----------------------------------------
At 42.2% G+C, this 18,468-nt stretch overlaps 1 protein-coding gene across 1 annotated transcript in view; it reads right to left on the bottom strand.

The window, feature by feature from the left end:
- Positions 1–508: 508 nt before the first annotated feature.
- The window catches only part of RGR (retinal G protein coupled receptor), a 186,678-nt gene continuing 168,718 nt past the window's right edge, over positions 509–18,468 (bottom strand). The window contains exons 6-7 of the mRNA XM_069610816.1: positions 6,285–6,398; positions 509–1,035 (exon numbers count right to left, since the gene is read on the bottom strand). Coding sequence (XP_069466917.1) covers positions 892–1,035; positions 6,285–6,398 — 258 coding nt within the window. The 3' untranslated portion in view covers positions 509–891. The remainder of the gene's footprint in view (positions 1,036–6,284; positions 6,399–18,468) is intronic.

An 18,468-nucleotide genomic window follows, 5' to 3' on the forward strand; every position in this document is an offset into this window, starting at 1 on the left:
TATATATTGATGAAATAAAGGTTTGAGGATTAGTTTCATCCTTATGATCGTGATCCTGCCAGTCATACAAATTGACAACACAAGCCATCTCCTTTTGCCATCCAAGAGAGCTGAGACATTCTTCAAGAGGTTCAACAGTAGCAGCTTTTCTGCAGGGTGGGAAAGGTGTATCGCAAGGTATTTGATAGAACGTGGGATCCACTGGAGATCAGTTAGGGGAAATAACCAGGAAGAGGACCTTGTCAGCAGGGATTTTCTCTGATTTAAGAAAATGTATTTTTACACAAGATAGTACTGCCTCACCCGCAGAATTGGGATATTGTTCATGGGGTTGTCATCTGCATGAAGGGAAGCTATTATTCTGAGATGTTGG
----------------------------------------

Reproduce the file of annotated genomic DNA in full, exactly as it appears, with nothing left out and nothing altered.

At 42.2% G+C, this 18,468-nt stretch overlaps 1 protein-coding gene across 1 annotated transcript in view; it reads right to left on the bottom strand.

The window, feature by feature from the left end:
- Positions 1–508: 508 nt before the first annotated feature.
- The window catches only part of RGR (retinal G protein coupled receptor), a 186,678-nt gene continuing 168,718 nt past the window's right edge, over positions 509–18,468 (bottom strand). The window contains exons 6-7 of the mRNA XM_069610816.1: positions 6,285–6,398; positions 509–1,035 (exon numbers count right to left, since the gene is read on the bottom strand). Coding sequence (XP_069466917.1) covers positions 892–1,035; positions 6,285–6,398 — 258 coding nt within the window. The 3' untranslated portion in view covers positions 509–891. The remainder of the gene's footprint in view (positions 1,036–6,284; positions 6,399–18,468) is intronic.

An 18,468-nucleotide genomic window follows, 5' to 3' on the forward strand; every position in this document is an offset into this window, starting at 1 on the left:
TATATATTGATGAAATAAAGGTTTGAGGATTAGTTTCATCCTTATGATCGTGATCCTGCCAGTCATACAAATTGACAACACAAGCCATCTCCTTTTGCCATCCAAGAGAGCTGAGACATTCTTCAAGAGGTTCAACAGTAGCAGCTTTTCTGCAGGGTGGGAAAGGTGTATCGCAAGGTATTTGATAGAACGTGGGATCCACTGGAGATCAGTTAGGGGAAATAACCAGGAAGAGGACCTTGTCAGCAGGGATTTTCTCTGATTTAAGAAAATGTATTTTTACACAAGATAGTACTGCCTCACCCGCAGAATTGGGATATTGTTCATGGGGTTGTCATCTGCATGAAGGGAAGCTATTATTCTGAGATGTTGG